The Fourth Street Clinic says it has given 211 COVID-19 vaccines to people experiencing homelessness since the Salt Lake County Health Department first gave vaccines to the clinic in January.
Laurel Ingham, development director at the clinic, said the clinic is giving out an average of about 10 doses a day. Vaccines have been distributed at the clinic’s headquarters at 409 W. 400 South and through other homeless resource centers in Salt Lake County.
Ingham said the clinic’s nurses have done a good job asking every patient who comes to the clinic if they would like a vaccine. Vaccine priority is allotted based on state guidelines, which currently prioritizes people over 65 and those with certain pre-existing conditions.
“The (health department) has been great in providing us with Moderna doses and we have not any issues in getting those,” she said in an email. “Our staff has worked hard to get doses in arms and have not wasted any from a vial.”
Ingham said the clinic is hoping to get the Johnson & Johnson vaccine moving forward because it requires only one dose, making it easier to distribute.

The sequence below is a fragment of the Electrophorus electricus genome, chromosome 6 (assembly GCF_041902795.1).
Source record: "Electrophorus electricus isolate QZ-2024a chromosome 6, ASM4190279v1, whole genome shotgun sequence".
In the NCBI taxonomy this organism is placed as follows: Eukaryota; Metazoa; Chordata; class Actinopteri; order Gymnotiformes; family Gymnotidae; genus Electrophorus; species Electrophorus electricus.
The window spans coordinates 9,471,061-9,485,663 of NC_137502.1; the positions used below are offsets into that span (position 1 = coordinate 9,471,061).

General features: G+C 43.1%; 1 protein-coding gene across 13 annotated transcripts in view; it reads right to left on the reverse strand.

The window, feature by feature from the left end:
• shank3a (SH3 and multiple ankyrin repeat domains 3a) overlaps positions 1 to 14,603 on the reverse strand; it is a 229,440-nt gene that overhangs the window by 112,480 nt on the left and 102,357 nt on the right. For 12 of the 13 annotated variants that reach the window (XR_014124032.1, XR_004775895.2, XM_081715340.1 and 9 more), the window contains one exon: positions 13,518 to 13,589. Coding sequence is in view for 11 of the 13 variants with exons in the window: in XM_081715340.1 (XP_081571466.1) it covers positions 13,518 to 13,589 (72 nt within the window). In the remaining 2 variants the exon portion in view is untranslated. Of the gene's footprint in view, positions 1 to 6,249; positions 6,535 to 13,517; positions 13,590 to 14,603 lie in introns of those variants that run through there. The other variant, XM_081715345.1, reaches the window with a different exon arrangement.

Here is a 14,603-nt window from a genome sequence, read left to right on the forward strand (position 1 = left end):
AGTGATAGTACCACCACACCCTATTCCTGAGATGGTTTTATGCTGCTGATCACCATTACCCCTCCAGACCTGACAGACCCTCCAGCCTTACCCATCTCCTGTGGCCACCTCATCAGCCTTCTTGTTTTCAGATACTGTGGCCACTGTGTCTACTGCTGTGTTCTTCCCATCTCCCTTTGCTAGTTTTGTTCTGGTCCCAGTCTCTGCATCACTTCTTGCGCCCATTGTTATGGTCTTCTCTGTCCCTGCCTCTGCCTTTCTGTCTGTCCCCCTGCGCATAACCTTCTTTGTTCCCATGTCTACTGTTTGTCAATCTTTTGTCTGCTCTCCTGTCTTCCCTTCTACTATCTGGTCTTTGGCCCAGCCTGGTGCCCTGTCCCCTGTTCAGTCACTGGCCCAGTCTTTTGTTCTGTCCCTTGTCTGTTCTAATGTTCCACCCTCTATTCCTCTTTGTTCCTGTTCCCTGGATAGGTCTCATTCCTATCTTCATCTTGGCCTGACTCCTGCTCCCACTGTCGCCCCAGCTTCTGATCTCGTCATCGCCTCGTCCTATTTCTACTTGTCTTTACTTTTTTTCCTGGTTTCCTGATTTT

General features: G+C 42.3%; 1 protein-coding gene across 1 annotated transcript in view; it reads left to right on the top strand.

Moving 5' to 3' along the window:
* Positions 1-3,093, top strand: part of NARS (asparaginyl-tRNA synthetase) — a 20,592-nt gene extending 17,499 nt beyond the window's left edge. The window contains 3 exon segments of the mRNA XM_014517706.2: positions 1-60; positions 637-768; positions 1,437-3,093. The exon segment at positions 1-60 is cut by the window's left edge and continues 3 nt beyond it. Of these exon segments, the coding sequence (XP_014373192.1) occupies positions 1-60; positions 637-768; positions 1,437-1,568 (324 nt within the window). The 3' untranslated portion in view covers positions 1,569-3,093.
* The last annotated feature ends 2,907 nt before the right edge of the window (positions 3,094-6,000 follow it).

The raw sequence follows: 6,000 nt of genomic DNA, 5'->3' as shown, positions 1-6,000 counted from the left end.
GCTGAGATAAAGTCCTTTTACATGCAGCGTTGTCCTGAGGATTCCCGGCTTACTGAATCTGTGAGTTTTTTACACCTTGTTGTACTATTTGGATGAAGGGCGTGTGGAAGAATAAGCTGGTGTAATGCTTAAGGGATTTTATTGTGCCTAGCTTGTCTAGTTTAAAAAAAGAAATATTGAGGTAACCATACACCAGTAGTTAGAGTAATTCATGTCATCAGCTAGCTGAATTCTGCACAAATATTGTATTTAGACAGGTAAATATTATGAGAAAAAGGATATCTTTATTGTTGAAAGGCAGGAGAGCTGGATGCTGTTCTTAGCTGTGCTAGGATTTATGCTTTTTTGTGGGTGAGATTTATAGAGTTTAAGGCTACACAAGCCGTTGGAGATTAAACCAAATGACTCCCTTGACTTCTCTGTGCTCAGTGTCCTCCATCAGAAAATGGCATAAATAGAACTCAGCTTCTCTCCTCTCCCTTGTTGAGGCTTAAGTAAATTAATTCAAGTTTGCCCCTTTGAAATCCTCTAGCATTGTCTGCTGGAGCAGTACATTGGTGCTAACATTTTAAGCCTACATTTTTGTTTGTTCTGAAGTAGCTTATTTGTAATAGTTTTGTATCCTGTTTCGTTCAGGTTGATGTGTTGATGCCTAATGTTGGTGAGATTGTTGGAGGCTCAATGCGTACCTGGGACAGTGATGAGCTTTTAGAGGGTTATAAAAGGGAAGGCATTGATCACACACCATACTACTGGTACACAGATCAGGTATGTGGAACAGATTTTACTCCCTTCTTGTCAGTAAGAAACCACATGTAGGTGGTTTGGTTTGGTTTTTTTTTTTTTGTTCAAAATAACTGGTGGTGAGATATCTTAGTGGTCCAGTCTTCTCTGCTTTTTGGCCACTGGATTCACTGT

So far, 59 second doses of the Moderna vaccine have been given to unhoused people in Salt Lake City through the clinic. Ingham said there are 22 people who should have come back for their second dose and didn’t, but some of them were only supposed to come back on Monday and don’t yet count as overdue.
Ingham said the clinic should be able to get the newly approved Johnson & Johnson vaccine directly from the manufacturer as a federally qualified health center.
People experiencing homelessness don’t have to get vaccines through the clinic. Unhoused people over 65 or those with qualifying pre-existing conditions are entitled to make appointments through the county or at pharmacies like the general public.
COVID-19 cases among unhoused people
A Wednesday COVID-19 report from the county says a total of 7,031 tests have been given to unhoused people. There are currently 10 active, positive cases and 949 recovered cases of COVID-19 among unhoused people, according to the report. A Feb. 24 report from the county said there were 11 active, positive cases among unhoused people.
COVID-19 has posed a particular danger to unhoused people because it is hard to social distance in shelters and it is difficult to wash one’s hands frequently in encampments. Salt Lake County shelters experienced COVID-19 outbreaks in September. Two people died after an October outbreak in an Ogden shelter.
Data from the Salt Lake County Health Department shows a decrease in outbreaks at homeless resource centers over the past few months.